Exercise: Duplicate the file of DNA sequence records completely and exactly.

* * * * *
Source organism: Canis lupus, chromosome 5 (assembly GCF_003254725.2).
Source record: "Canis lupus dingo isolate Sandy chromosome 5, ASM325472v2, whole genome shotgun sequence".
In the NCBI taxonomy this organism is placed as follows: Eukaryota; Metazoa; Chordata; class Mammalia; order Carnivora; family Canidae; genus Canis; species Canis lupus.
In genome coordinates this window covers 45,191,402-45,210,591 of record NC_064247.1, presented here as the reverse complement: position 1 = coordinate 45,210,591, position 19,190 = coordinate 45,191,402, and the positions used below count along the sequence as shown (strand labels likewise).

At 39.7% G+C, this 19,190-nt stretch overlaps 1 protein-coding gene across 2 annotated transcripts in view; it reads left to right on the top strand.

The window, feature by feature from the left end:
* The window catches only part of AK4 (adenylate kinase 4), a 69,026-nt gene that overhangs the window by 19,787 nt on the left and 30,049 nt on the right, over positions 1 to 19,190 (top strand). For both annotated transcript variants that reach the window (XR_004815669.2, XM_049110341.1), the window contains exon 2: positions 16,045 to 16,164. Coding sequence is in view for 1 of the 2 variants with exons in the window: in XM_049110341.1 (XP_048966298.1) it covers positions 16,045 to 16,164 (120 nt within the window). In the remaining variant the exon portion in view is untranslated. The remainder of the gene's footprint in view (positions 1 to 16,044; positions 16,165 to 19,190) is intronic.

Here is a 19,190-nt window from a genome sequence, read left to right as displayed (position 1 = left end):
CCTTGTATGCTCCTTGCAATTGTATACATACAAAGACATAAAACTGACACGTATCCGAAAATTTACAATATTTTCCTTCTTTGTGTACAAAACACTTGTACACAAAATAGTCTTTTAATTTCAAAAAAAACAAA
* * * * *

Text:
Source organism: Canis lupus, chromosome 5 (assembly GCF_003254725.2).
Source record: "Canis lupus dingo isolate Sandy chromosome 5, ASM325472v2, whole genome shotgun sequence".
In the NCBI taxonomy this organism is placed as follows: Eukaryota; Metazoa; Chordata; class Mammalia; order Carnivora; family Canidae; genus Canis; species Canis lupus.
In genome coordinates this window covers 45,191,402-45,210,591 of record NC_064247.1, presented here as the reverse complement: position 1 = coordinate 45,210,591, position 19,190 = coordinate 45,191,402, and the positions used below count along the sequence as shown (strand labels likewise).

At 39.7% G+C, this 19,190-nt stretch overlaps 1 protein-coding gene across 2 annotated transcripts in view; it reads left to right on the top strand.

The window, feature by feature from the left end:
* The window catches only part of AK4 (adenylate kinase 4), a 69,026-nt gene that overhangs the window by 19,787 nt on the left and 30,049 nt on the right, over positions 1 to 19,190 (top strand). For both annotated transcript variants that reach the window (XR_004815669.2, XM_049110341.1), the window contains exon 2: positions 16,045 to 16,164. Coding sequence is in view for 1 of the 2 variants with exons in the window: in XM_049110341.1 (XP_048966298.1) it covers positions 16,045 to 16,164 (120 nt within the window). In the remaining variant the exon portion in view is untranslated. The remainder of the gene's footprint in view (positions 1 to 16,044; positions 16,165 to 19,190) is intronic.

Here is a 19,190-nt window from a genome sequence, read left to right as displayed (position 1 = left end):
CCTTGTATGCTCCTTGCAATTGTATACATACAAAGACATAAAACTGACACGTATCCGAAAATTTACAATATTTTCCTTCTTTGTGTACAAAACACTTGTACACAAAATAGTCTTTTAATTTCAAAAAAAACAAA